Candidate residency bill dies in Carson City

CARSON CITY – If you’re a political candidate, your home is where you say it is, even if that’s outside the district you want to represent.

The Senate Monday let die a bill that passed the Assembly 39-0 that was designed to stop bizarre cases as occurred last November, when Assemblyman Andrew Martin won his Assembly seat even though a judge ruled he could not run because he lived outside the district.

Senators never took Assembly Bill 407 off the secretary’s desk, where it remained past Friday’s midnight deadline for passage of bills from a second house.

“The perception was it really doesn’t do anything different.”

said Sen. Debbie Smith, D-Sparks.

The bill was a bipartisan measure drawn up by Assembly Speaker Marilyn Kirkpatrick, D-North Las Vegas, and Assembly Minority Leader Pat Hickey, R-Reno.

“Speaker Kirkpatrick and I co-sponsored this legislation believing there had been bad actors from both parties over the years who had skirted the residency requirements in running for office,” Hickey said Monday. “The fact that Senate Democrat leadership decided to kill this bill, raises questions the public may want to ask: ”Who are you trying to protect here?”

Kirkpatrick said she did nothing to kill the bill.

Hickey, who led the Republican drive for reform of the Public Employees Retirement System, the prevailing wage law and construction defects law, noted that none of his bills cleared the Senate this sesson.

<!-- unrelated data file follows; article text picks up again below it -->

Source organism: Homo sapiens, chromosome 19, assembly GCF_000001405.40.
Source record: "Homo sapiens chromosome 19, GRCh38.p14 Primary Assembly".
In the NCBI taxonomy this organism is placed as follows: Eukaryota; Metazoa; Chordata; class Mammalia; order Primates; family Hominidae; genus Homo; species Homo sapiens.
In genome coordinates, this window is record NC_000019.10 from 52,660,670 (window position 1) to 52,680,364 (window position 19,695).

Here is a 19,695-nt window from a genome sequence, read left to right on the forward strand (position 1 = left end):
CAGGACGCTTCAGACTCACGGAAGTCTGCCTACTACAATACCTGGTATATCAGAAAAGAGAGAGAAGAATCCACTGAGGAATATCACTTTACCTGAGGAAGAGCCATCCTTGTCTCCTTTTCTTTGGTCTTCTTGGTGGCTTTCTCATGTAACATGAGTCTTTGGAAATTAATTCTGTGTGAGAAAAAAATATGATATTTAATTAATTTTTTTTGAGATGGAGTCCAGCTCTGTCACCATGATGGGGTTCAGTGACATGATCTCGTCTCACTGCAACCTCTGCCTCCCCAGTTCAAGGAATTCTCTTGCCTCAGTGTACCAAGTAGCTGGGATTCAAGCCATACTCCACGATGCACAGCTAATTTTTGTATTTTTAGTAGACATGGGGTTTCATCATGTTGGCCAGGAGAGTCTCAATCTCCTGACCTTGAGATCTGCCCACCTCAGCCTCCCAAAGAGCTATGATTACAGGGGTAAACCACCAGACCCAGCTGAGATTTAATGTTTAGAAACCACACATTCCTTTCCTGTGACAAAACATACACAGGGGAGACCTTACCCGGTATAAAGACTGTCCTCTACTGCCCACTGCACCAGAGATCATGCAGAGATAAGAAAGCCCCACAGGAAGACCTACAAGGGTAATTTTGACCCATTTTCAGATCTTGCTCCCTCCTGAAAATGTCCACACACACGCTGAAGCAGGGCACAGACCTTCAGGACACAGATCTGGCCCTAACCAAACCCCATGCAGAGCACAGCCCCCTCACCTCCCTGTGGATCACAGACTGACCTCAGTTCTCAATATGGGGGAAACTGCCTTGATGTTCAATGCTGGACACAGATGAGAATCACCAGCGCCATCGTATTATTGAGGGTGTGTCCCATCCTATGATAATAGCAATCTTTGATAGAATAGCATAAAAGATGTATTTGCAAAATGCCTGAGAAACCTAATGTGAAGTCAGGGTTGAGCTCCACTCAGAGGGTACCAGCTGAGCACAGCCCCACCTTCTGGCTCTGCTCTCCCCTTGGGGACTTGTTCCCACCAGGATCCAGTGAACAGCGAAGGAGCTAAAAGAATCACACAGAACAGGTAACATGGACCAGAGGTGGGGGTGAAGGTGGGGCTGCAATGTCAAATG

Martin won the District 9 election by nearly 1,300 votes last November over Republican Kelly Hurst. A day earlier, District Judge Rob Bare ruled that Martin’s candidacy was invalid because he did not live in the district.

Republican-hired investigators saw Martin recharging his electric car in the garage of a home he owned outside of the district, and noted that he stayed overnight there.

But the state constitution allows each house to determine the qualifications of its members, including resolving election disputes.

Hurst did not file a challenge with the secretary of state’s office against seating Martin. He said he could not afford the cost, which he estimated at $50,000. He also said that a challenge would be futile because Democrats hold a 27-15 lead in the Assembly.

Under the now-dead bill, judges would not be allowed to intercede in election challenges after the end of June. But the bill also changed the definition of a candidate’s residence to “the place where the person actually, physically and corporeally” lives.

The defeat of the bill means the current definition of a candidate’s “actual residence” as the place where the person is “legally domiciled and maintains permanent habitation” remains the law.

During hearings, Kirkpatrick said a candidate’s residence is “where you know the kids who skateboard down the street” and whether a neighbor has a baby.

Hurst earlier said that if the bill failed he might run again – for a seat in Northern Nevada, because it doesn’t matter where you actually live.

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